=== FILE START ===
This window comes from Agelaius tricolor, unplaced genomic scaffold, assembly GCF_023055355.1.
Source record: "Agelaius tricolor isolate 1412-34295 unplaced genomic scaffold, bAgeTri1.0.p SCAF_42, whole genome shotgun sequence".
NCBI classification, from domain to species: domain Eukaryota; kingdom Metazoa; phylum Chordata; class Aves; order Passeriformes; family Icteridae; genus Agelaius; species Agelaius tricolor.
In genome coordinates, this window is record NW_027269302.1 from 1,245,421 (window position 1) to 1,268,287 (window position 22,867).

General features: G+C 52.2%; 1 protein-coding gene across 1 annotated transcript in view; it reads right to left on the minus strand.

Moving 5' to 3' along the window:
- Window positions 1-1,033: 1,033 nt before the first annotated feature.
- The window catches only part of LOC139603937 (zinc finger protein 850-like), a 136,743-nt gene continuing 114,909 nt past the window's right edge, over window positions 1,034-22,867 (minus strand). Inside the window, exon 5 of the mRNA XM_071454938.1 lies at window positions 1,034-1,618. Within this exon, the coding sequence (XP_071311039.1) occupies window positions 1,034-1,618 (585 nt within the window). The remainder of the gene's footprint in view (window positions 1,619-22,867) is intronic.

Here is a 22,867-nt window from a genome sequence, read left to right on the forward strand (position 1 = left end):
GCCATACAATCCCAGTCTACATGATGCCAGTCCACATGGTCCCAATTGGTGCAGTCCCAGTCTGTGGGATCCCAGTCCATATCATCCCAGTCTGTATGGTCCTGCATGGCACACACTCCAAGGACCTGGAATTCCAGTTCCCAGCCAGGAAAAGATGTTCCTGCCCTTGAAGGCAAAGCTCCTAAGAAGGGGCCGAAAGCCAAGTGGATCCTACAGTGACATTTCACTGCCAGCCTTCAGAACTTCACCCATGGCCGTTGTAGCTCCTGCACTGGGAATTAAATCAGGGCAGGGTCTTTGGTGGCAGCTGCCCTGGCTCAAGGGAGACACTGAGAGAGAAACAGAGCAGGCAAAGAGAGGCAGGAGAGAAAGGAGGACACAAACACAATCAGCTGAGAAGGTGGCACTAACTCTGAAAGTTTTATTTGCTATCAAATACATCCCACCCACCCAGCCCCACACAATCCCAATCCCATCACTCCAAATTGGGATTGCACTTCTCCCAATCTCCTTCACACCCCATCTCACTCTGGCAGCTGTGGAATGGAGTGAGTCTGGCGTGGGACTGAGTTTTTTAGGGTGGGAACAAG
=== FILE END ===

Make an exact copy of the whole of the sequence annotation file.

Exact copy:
This window comes from Agelaius tricolor, unplaced genomic scaffold, assembly GCF_023055355.1.
Source record: "Agelaius tricolor isolate 1412-34295 unplaced genomic scaffold, bAgeTri1.0.p SCAF_42, whole genome shotgun sequence".
NCBI classification, from domain to species: domain Eukaryota; kingdom Metazoa; phylum Chordata; class Aves; order Passeriformes; family Icteridae; genus Agelaius; species Agelaius tricolor.
In genome coordinates, this window is record NW_027269302.1 from 1,245,421 (window position 1) to 1,268,287 (window position 22,867).

General features: G+C 52.2%; 1 protein-coding gene across 1 annotated transcript in view; it reads right to left on the minus strand.

Moving 5' to 3' along the window:
- Window positions 1-1,033: 1,033 nt before the first annotated feature.
- The window catches only part of LOC139603937 (zinc finger protein 850-like), a 136,743-nt gene continuing 114,909 nt past the window's right edge, over window positions 1,034-22,867 (minus strand). Inside the window, exon 5 of the mRNA XM_071454938.1 lies at window positions 1,034-1,618. Within this exon, the coding sequence (XP_071311039.1) occupies window positions 1,034-1,618 (585 nt within the window). The remainder of the gene's footprint in view (window positions 1,619-22,867) is intronic.

Here is a 22,867-nt window from a genome sequence, read left to right on the forward strand (position 1 = left end):
GCCATACAATCCCAGTCTACATGATGCCAGTCCACATGGTCCCAATTGGTGCAGTCCCAGTCTGTGGGATCCCAGTCCATATCATCCCAGTCTGTATGGTCCTGCATGGCACACACTCCAAGGACCTGGAATTCCAGTTCCCAGCCAGGAAAAGATGTTCCTGCCCTTGAAGGCAAAGCTCCTAAGAAGGGGCCGAAAGCCAAGTGGATCCTACAGTGACATTTCACTGCCAGCCTTCAGAACTTCACCCATGGCCGTTGTAGCTCCTGCACTGGGAATTAAATCAGGGCAGGGTCTTTGGTGGCAGCTGCCCTGGCTCAAGGGAGACACTGAGAGAGAAACAGAGCAGGCAAAGAGAGGCAGGAGAGAAAGGAGGACACAAACACAATCAGCTGAGAAGGTGGCACTAACTCTGAAAGTTTTATTTGCTATCAAATACATCCCACCCACCCAGCCCCACACAATCCCAATCCCATCACTCCAAATTGGGATTGCACTTCTCCCAATCTCCTTCACACCCCATCTCACTCTGGCAGCTGTGGAATGGAGTGAGTCTGGCGTGGGACTGAGTTTTTTAGGGTGGGAACAAG